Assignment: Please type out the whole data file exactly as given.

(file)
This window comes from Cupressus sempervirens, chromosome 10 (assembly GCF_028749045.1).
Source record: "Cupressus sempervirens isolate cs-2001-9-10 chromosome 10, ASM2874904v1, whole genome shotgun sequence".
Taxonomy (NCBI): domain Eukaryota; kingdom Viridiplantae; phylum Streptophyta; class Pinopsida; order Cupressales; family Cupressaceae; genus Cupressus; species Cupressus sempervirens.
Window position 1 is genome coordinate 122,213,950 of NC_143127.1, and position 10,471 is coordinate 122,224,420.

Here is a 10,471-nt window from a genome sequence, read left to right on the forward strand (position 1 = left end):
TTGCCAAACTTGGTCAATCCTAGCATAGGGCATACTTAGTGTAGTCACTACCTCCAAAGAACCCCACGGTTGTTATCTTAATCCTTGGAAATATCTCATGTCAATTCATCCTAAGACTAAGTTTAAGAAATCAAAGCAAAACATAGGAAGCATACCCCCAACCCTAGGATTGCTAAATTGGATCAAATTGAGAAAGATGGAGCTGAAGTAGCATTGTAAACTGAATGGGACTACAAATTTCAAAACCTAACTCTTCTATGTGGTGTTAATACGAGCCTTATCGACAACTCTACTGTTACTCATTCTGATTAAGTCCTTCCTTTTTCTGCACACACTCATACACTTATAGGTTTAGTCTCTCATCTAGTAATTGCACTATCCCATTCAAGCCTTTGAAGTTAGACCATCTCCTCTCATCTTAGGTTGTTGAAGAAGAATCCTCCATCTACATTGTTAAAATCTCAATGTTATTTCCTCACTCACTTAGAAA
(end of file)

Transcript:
This window comes from Cupressus sempervirens, chromosome 10 (assembly GCF_028749045.1).
Source record: "Cupressus sempervirens isolate cs-2001-9-10 chromosome 10, ASM2874904v1, whole genome shotgun sequence".
Taxonomy (NCBI): domain Eukaryota; kingdom Viridiplantae; phylum Streptophyta; class Pinopsida; order Cupressales; family Cupressaceae; genus Cupressus; species Cupressus sempervirens.
Window position 1 is genome coordinate 122,213,950 of NC_143127.1, and position 10,471 is coordinate 122,224,420.

Here is a 10,471-nt window from a genome sequence, read left to right on the forward strand (position 1 = left end):
TTGCCAAACTTGGTCAATCCTAGCATAGGGCATACTTAGTGTAGTCACTACCTCCAAAGAACCCCACGGTTGTTATCTTAATCCTTGGAAATATCTCATGTCAATTCATCCTAAGACTAAGTTTAAGAAATCAAAGCAAAACATAGGAAGCATACCCCCAACCCTAGGATTGCTAAATTGGATCAAATTGAGAAAGATGGAGCTGAAGTAGCATTGTAAACTGAATGGGACTACAAATTTCAAAACCTAACTCTTCTATGTGGTGTTAATACGAGCCTTATCGACAACTCTACTGTTACTCATTCTGATTAAGTCCTTCCTTTTTCTGCACACACTCATACACTTATAGGTTTAGTCTCTCATCTAGTAATTGCACTATCCCATTCAAGCCTTTGAAGTTAGACCATCTCCTCTCATCTTAGGTTGTTGAAGAAGAATCCTCCATCTACATTGTTAAAATCTCAATGTTATTTCCTCACTCACTTAGAAA